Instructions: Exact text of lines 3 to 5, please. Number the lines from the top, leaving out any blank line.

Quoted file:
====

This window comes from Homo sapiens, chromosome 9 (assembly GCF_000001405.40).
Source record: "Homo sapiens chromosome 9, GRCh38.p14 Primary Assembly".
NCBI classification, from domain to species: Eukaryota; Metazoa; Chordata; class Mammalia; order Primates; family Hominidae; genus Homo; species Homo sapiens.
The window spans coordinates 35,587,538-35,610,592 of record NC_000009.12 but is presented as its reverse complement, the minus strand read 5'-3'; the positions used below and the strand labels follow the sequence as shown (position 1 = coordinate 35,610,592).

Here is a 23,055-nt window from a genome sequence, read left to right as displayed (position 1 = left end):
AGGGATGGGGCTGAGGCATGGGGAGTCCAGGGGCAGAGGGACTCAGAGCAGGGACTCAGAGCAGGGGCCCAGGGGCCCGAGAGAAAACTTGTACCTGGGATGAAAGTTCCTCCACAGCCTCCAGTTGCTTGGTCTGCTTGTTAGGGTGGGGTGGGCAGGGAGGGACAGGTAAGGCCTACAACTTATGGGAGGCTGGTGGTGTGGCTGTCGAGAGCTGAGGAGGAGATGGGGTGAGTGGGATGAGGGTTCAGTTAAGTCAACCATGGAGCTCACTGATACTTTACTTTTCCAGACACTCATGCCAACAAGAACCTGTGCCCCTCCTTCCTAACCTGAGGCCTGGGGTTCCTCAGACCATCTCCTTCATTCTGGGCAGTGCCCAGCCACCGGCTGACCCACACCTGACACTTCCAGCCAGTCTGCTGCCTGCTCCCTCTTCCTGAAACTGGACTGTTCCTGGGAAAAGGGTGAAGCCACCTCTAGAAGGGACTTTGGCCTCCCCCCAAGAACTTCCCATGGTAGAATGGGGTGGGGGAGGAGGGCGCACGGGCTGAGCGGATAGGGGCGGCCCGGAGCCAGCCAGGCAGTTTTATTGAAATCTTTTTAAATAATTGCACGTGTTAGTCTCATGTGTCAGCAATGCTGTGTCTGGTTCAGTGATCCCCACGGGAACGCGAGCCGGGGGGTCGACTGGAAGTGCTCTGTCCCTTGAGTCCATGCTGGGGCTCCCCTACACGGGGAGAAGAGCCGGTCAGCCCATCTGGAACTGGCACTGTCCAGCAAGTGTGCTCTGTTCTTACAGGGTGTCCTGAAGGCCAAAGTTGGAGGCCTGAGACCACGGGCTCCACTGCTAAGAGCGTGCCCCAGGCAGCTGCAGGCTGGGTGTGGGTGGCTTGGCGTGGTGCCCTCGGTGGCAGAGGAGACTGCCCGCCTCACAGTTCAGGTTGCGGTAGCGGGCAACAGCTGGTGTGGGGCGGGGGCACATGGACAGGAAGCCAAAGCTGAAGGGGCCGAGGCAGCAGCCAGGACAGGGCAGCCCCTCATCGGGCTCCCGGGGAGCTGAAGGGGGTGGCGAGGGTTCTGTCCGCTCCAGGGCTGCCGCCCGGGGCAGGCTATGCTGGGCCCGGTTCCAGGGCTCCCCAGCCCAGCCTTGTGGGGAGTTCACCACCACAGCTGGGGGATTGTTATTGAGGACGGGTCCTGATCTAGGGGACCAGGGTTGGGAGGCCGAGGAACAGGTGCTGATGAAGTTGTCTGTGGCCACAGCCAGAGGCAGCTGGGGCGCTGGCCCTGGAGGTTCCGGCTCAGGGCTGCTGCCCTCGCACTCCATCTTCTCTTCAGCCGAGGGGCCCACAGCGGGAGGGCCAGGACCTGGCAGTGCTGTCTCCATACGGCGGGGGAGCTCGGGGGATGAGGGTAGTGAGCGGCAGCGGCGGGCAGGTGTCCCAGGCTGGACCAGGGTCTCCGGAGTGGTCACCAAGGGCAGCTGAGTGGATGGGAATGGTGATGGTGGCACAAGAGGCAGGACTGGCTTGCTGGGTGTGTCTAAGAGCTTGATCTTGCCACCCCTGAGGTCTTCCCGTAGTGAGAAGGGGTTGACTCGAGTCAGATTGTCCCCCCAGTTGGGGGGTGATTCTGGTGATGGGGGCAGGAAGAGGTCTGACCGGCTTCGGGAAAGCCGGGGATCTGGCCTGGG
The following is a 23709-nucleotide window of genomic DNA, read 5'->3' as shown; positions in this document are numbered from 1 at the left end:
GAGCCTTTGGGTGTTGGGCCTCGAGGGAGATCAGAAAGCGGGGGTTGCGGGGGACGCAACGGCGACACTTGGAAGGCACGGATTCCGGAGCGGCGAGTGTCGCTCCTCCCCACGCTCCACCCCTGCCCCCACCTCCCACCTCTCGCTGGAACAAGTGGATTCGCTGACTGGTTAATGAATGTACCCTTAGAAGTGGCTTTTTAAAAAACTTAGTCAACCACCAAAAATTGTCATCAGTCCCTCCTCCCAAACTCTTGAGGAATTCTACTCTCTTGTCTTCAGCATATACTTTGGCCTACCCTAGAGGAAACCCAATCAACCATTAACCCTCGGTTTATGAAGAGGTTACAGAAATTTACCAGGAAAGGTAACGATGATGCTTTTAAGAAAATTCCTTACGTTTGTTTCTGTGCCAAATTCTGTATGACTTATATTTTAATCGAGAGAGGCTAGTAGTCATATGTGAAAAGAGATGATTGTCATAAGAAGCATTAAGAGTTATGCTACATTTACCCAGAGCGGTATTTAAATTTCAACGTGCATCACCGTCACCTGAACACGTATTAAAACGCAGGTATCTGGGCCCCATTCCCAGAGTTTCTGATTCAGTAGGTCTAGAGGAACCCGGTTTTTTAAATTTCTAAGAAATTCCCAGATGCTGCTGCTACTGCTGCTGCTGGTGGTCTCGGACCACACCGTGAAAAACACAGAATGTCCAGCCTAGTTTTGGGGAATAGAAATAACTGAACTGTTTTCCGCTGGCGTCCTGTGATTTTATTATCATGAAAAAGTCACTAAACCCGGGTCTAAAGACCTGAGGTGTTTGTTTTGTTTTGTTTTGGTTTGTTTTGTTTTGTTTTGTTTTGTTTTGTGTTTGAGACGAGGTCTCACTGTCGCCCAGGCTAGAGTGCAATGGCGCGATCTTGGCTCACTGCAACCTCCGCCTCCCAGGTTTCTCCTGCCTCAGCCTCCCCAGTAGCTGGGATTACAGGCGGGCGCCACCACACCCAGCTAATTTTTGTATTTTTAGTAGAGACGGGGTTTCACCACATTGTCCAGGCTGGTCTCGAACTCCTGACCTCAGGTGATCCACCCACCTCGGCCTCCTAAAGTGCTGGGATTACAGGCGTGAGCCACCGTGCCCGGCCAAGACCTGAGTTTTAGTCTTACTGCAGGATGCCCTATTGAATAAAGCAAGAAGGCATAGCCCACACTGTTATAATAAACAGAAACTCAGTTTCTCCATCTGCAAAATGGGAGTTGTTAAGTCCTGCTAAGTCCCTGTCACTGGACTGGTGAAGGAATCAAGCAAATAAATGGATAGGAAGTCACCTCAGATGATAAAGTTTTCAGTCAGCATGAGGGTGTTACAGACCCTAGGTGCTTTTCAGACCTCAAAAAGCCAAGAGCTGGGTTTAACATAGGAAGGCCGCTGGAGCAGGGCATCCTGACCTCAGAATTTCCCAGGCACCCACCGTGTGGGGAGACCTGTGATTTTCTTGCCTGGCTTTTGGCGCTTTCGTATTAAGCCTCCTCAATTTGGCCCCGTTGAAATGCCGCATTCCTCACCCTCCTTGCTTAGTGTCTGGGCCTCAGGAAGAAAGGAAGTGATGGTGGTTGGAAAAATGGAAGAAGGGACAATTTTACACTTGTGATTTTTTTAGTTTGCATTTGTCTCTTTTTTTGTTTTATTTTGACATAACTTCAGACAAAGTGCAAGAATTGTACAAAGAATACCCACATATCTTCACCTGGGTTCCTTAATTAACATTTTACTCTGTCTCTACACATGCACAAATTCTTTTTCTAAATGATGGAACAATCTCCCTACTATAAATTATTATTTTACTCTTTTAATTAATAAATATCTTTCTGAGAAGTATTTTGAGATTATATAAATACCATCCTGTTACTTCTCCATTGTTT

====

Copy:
NCBI classification, from domain to species: Eukaryota; Metazoa; Chordata; class Mammalia; order Primates; family Hominidae; genus Homo; species Homo sapiens.
The window spans coordinates 35,587,538-35,610,592 of record NC_000009.12 but is presented as its reverse complement, the minus strand read 5'-3'; the positions used below and the strand labels follow the sequence as shown (position 1 = coordinate 35,610,592).

Here is a 23,055-nt window from a genome sequence, read left to right as displayed (position 1 = left end):